NEW DELHI — Through an affidavit, the Indian Ministry of Electronics Information and Technology informed an Indian Court that the issues relating to online ‘gambling’ games expressly fall under the domain of the states, and some states have already enacted laws to regulate online games.
The affidavit has been filed in a plea seeking to ban online gambling websites.
The petition said that the petitioner has failed to implead States as parties to the case, which are the appropriate government in regulating “betting or gambling.”
The state replied that proper adjudication is not possible unless States are made parties, in this case.
The bench of Justice D.N. Patel and Justice Jyoti Singh of the Delhi High Court on Aug. 25 deferred the matter for Oct. 11, after taking note that the petitioner has yet to be served with the reply copy.
It is reiterated that states must ensure that their laws have adequate regulatory provisions to prohibit online gambling for effective enforcement.
As per the legislative mandate drawn under the Constitution of India, which expressly denotes the States to regulate “betting and gambling,” the Ministry of Electronics Information and Technology cannot be saddled with a duty to control such online gambling websites or lotteries, said the Centre’s reply.
The Delhi High Court had earlier issued notice to the Central government on a public suit seeking direction to ban and prevent online gambling websites from operating in the country.
Avinash Mehrotra filed the plea represented through advocates Awantika Manohar, Siddharth Iyer, and Prashant Kumar, who sought directions to the concerned ministry of the Center to take steps to recover taxes due from both persons who played such online gambling, and more importantly, those who run and operate these websites.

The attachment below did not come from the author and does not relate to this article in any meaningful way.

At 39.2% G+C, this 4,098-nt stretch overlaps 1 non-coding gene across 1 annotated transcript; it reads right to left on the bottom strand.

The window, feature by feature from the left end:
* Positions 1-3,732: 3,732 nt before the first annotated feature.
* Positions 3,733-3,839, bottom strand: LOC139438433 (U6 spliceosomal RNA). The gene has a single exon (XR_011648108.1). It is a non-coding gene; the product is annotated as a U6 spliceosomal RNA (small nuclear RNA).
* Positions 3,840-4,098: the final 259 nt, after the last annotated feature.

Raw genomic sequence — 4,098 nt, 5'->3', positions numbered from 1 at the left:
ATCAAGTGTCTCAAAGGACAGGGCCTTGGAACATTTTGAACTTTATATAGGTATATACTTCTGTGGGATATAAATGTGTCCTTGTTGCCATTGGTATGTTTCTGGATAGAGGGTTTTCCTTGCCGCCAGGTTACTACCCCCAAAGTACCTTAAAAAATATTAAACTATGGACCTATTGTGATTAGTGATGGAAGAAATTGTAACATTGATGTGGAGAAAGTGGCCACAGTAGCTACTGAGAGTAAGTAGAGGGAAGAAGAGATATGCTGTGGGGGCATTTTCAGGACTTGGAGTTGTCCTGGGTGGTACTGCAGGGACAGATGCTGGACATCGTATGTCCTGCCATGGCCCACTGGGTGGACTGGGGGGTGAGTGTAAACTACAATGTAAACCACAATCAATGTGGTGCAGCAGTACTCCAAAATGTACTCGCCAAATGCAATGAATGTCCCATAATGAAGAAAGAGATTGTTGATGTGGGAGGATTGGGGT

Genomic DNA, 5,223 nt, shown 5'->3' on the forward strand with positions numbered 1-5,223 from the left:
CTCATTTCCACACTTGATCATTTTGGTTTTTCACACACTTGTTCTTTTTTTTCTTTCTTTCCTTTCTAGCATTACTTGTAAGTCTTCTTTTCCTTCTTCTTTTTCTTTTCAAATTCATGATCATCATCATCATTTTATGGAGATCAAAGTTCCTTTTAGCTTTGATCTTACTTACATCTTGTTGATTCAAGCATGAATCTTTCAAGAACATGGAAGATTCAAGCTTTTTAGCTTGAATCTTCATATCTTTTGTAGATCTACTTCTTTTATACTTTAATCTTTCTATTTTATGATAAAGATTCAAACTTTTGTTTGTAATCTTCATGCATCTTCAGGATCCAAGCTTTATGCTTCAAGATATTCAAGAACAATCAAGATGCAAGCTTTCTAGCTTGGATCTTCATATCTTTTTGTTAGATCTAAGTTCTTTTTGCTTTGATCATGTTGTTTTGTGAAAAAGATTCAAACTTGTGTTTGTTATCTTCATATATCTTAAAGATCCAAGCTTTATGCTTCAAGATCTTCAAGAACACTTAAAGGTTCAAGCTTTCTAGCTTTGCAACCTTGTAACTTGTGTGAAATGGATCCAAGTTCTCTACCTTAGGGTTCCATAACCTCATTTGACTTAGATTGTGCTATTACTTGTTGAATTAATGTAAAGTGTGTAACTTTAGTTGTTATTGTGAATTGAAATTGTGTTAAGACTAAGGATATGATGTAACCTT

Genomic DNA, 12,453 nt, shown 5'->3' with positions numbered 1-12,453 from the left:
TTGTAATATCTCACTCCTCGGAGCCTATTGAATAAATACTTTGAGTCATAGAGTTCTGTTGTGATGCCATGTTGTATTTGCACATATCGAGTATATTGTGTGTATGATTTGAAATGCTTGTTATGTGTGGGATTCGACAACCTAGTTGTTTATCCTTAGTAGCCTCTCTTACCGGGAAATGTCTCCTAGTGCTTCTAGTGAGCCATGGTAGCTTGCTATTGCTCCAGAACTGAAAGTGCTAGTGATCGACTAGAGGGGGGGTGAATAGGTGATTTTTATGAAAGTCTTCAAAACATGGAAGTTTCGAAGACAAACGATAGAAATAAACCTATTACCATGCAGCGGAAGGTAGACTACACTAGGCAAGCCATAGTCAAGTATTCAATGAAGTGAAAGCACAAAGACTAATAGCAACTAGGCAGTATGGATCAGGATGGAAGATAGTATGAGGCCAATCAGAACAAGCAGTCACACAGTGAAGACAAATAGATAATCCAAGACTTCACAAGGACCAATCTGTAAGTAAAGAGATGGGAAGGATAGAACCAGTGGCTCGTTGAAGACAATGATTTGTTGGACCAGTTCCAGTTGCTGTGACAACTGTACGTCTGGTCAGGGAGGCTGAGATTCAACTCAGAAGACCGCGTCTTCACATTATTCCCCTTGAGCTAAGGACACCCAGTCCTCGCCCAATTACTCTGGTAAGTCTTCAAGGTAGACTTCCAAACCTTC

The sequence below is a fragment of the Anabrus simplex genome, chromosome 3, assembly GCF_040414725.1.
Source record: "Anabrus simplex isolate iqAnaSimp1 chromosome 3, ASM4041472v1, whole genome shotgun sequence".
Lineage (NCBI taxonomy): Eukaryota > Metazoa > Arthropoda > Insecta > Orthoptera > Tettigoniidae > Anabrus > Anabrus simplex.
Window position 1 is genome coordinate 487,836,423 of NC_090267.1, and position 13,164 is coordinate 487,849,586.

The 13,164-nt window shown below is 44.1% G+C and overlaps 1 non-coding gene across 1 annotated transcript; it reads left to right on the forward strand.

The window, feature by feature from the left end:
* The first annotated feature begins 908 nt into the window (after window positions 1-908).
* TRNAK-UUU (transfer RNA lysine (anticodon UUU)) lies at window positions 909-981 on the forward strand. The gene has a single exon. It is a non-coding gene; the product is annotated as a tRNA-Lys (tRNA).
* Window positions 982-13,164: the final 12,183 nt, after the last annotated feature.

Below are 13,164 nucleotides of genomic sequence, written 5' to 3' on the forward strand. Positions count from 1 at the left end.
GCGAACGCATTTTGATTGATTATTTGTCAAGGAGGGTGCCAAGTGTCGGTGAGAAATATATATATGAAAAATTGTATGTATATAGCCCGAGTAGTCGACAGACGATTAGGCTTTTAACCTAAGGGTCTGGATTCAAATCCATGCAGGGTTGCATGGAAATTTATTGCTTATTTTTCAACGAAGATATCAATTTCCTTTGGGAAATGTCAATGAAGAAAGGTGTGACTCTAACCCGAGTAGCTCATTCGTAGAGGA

It also sought an appropriate writ, order, or direction, directing the respondents to prosecute the unscrupulous owners/ proprietors, and the promoters of the online gambling websites, under the law.
The plea said that gambling or wagering on games of chance is per se illegal according to the laws of our country, and most state legislations have expressly forbidden the same.
It sought the quashing of orders dated Oct. 21, 2020, issued by the Union of India, stating that it does not have the competence to block gambling and betting websites in India.
“It is submitted that despite the presence of these provisions, a large number of websites can be accessed in the territory of India, through appropriate devices, and a person is free to gamble with cards or bet on the outcome of sport results, etc.,” the plea said.
The petitioner also said that under the laws of the National Capital Territory of Delhi, gambling had been prohibited by the Delhi Public Gambling Act, 1955. Most states have similar acts in force, which forbid gambling.
“It is submitted that all these activities, though expressly prohibited by law, are being carried out because of a lack of enforcement of the laws in question,” the plea said. “Thus, despite being per se illegal, these gambling websites are being permitted to operate and drive normal people towards economic and financial as well as social ruination.”
“Online gambling by itself is an addictive activity, and those currently addicted to this activity are not in the correct frame of mind to take steps to protect themselves and the public at large from this menace.”
(With inputs from ANI)
Edited by Saptak Datta and Praveen Pramod Tewari
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